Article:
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NERC Isotope Geosciences Laboratory

Sunrise in central Mexico

Palaeoclimate

The climate of the Earth is always changing. In the past it has altered as a result of natural causes. Today, however, the term climate change is generally used when referring to changes in our climate which have been identified since the early part of the 1900s. The changes we've seen over recent years are thought to be mainly as a result of human behaviour rather than due to natural changes in the atmosphere, however it is important to understand how climate has changed in the past (over centennial and millennial timescales) in order to see the effects of future climate change on our environment. Reconstructing climate records over centennial and millennial time scales is a major focus of research within NIGL.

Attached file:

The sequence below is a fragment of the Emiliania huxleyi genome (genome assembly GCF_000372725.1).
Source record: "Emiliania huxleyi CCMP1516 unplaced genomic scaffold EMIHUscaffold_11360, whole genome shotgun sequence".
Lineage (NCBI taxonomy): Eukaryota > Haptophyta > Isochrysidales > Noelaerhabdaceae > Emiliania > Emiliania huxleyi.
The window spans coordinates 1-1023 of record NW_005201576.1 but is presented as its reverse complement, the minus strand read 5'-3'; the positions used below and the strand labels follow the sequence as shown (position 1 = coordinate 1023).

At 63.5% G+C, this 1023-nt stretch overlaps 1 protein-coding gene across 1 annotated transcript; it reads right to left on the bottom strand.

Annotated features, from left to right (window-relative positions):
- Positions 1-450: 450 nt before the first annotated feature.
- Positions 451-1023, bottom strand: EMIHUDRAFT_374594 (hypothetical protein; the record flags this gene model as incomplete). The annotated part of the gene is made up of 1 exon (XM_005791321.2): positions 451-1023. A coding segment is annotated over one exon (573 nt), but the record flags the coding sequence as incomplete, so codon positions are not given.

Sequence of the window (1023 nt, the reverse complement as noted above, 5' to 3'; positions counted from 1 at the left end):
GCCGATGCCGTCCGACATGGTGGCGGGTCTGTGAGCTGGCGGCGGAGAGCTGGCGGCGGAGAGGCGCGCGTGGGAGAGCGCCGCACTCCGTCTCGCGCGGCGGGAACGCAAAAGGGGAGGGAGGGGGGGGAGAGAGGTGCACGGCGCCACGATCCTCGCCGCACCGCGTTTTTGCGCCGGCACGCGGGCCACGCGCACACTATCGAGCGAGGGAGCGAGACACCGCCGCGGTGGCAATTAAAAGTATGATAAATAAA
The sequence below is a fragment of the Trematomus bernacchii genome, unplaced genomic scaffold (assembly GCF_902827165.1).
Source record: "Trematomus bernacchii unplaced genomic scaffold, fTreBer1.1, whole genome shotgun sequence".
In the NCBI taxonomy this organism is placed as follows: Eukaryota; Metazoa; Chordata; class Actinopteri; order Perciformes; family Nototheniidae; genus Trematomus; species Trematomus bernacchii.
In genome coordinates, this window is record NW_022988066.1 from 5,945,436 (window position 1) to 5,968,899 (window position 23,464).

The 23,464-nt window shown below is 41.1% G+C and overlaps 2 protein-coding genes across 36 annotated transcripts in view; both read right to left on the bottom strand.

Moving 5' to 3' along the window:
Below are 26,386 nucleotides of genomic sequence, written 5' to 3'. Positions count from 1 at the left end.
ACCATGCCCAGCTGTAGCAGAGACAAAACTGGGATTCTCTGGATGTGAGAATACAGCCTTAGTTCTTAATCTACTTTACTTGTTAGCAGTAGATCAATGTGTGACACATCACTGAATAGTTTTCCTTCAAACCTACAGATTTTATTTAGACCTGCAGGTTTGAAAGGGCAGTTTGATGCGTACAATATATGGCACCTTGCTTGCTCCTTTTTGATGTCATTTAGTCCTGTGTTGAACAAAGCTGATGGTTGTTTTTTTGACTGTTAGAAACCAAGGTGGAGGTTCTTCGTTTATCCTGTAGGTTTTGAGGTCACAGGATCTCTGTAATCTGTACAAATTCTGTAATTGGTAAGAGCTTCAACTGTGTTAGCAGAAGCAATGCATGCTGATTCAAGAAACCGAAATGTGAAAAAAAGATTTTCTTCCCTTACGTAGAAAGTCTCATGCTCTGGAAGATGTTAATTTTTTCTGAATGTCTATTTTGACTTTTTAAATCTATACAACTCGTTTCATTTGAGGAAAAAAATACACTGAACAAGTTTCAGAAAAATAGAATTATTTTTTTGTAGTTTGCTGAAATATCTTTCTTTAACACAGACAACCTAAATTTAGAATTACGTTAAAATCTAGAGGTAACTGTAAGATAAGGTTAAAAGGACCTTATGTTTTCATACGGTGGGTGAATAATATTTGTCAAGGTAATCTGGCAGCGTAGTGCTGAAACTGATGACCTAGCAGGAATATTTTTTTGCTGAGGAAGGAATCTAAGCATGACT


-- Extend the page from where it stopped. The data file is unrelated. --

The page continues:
Sea level and marine research

As temperatures rise, so will sea level. Although ice sheets in Greenland and Antarctica could be affected by warming temperatures, it is thought that they will only contribute to sea level rise if melting of ice at the polar regions occurs over the coming thousands years. As sea levels rise our coastlines will be affected and our oceans will become less saline. In order to understand what might be happening to the world’s oceans it is important to see how the oceans and our coastal margins responded to sea-level fluctuations in the past. This is an NIGL priority area of research.


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NIGL Climate and Environment Chronology Science-based archaeology Capabilities BGS collaboration
© NERC 2014. This site is hosted by the British Geological Survey but responsibility for the content of the site lies with NERC Isotope Geosciences Laboratory (NIGL) not with the British Geological Survey. Questions, suggestions or comments regarding the contents of this site should be directed to Professor Randall R Parrish.